An Introduction to Shipping Container Architecture

An Introduction to Shipping Container Architecture

Malcolm McLean invented shipping containers in the 1950s to make international cargo shipping easier and safer. While his invention still serves this original purpose, the large metal containers from freight shipping serve so many more purposes that we’re only starting to explore fully. Here’s a brief introduction to shipping container architecture and how it has evolved over the years.

Earliest Shipping Container Structures

Some of the earliest uses of shipping containers as buildings and architecture were during the Vietnam War. The United States military would send supplies and other necessities in shipping containers to soldiers in Vietnam, which many soldiers would turn into barracks. The metal containers became simplified sleeping quarters, which provided far more protection and durability than tents and canopies. They were safer and more reliable in war-torn areas.

The Idea of Livable Homes

The earliest idea of converting a shipping container into a fully habitable building is difficult to track down. In the 1970s, architect Nicholas Lacey wrote a thesis on the subject, but the first official record of a patented shipping container home came from Phillip Clark in 1987. Many experts argue that the idea didn’t really pick up steam until 1994 when Stewart Brand published How Buildings Learn, which contained many interesting details on how the process was possible. He provided several helpful tips for accomplishing such a conversion.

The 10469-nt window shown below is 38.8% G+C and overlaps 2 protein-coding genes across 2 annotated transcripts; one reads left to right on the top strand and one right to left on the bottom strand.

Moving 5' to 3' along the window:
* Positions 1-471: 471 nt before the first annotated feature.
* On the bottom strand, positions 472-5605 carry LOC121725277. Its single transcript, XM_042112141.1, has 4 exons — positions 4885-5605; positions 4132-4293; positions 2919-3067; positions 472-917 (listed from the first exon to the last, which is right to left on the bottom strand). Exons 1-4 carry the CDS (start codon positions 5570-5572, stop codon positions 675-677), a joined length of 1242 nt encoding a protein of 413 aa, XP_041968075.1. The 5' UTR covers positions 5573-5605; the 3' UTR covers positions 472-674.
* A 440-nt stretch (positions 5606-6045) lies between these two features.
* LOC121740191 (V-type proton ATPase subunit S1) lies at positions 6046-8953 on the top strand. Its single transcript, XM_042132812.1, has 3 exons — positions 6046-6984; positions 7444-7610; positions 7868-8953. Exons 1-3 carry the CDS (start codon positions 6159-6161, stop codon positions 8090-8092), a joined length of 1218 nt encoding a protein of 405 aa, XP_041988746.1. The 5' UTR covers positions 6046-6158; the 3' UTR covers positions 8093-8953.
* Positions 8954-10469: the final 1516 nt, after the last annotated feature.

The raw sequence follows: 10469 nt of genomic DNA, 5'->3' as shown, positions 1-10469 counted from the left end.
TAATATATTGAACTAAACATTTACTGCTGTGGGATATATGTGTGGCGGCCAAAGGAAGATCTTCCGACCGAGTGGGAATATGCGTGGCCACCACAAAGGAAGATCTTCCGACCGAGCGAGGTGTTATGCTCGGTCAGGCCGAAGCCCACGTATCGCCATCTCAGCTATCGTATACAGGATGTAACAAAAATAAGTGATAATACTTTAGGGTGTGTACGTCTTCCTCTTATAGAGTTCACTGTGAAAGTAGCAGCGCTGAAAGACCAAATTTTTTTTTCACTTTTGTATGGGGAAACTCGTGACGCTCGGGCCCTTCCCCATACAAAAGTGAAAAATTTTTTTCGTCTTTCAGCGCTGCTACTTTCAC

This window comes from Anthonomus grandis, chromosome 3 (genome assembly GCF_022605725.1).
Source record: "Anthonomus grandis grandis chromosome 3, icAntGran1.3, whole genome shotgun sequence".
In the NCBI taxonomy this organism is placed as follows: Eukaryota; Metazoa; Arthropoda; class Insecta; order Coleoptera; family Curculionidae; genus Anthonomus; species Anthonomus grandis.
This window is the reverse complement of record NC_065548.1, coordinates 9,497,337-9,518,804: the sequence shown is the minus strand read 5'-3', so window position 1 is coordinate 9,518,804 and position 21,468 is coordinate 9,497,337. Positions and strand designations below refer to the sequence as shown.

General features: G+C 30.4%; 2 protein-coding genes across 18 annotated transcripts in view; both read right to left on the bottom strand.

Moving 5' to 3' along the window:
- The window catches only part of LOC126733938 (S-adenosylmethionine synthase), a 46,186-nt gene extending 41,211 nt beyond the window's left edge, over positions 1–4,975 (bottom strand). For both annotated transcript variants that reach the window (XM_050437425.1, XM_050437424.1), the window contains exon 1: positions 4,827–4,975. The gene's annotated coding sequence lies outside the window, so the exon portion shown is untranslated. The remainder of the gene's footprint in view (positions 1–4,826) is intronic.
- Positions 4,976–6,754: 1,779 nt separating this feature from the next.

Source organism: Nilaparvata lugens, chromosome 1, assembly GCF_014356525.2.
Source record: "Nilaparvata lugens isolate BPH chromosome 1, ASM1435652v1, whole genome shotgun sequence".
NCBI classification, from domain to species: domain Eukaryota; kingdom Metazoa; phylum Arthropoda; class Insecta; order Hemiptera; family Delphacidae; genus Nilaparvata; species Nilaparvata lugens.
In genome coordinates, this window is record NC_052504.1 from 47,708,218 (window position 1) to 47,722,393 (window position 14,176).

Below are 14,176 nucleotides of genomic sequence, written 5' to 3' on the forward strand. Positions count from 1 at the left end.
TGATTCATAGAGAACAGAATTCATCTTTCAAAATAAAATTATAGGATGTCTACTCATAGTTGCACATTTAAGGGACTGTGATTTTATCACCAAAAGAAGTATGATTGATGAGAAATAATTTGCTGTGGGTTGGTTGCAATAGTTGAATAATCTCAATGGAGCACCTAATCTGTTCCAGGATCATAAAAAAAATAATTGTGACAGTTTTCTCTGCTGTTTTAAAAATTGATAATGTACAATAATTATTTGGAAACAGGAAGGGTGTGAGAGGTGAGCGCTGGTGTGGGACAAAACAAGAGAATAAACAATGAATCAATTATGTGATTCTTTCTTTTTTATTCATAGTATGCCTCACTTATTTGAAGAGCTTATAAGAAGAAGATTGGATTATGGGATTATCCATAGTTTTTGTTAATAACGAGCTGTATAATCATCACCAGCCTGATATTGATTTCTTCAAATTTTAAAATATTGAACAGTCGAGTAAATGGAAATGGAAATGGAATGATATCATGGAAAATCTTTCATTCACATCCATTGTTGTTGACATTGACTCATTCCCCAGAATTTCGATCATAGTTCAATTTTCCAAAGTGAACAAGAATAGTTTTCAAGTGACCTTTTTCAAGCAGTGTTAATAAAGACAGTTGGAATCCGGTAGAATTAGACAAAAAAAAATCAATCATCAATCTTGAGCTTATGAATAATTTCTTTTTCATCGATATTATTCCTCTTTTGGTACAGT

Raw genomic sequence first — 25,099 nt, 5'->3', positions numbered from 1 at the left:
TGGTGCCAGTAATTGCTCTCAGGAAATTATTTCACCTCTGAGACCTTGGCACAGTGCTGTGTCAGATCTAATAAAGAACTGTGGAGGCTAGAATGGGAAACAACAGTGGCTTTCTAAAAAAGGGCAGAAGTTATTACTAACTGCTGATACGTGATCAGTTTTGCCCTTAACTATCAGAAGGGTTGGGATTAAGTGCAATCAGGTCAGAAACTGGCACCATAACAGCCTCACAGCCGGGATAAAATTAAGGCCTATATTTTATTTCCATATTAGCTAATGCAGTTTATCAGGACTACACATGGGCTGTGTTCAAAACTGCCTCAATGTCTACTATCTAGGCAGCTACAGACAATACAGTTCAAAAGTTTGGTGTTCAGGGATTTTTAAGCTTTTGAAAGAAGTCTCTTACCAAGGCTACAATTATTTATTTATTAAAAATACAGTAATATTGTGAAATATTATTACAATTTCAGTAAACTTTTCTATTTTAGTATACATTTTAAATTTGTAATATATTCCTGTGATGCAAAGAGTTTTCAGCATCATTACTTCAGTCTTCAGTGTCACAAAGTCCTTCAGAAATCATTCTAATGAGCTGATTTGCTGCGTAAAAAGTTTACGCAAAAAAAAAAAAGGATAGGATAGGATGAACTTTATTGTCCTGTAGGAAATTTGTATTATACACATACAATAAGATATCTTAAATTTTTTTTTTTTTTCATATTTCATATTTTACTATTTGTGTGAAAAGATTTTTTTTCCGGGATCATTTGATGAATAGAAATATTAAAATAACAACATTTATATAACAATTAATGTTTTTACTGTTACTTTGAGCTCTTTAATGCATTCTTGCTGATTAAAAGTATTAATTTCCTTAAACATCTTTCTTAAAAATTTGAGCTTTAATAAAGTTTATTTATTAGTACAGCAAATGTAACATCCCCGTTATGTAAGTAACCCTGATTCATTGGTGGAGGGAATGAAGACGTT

Modern Architecture Trends

The introduction of shipping container architecture gained notoriety in the United States with the construction of the Graceville Container House, a 6,000-square-foot mansion comprised of 31 containers. Because of its online popularity, people began expressing an interest in creating and designing shipping container homes, offices, and other structures. Many TV shows feature shipping container homes, such as the HGTV series Container Homes and the discovery+ show Containables, both of which focus on converting containers into practical structures.

Because of the rise in the popularity of container structures, International Port Management Enterprise makes it our mission to help people understand and appreciate the endless potential of shipping container architecture. We help our customers design, produce, and manufacture the structures that they need. You can build a shipping container studio for big projects or a shipping container shed for easy access. For more details, don’t hesitate to contact us anytime. A member of our team will explain our services and what we can do for you.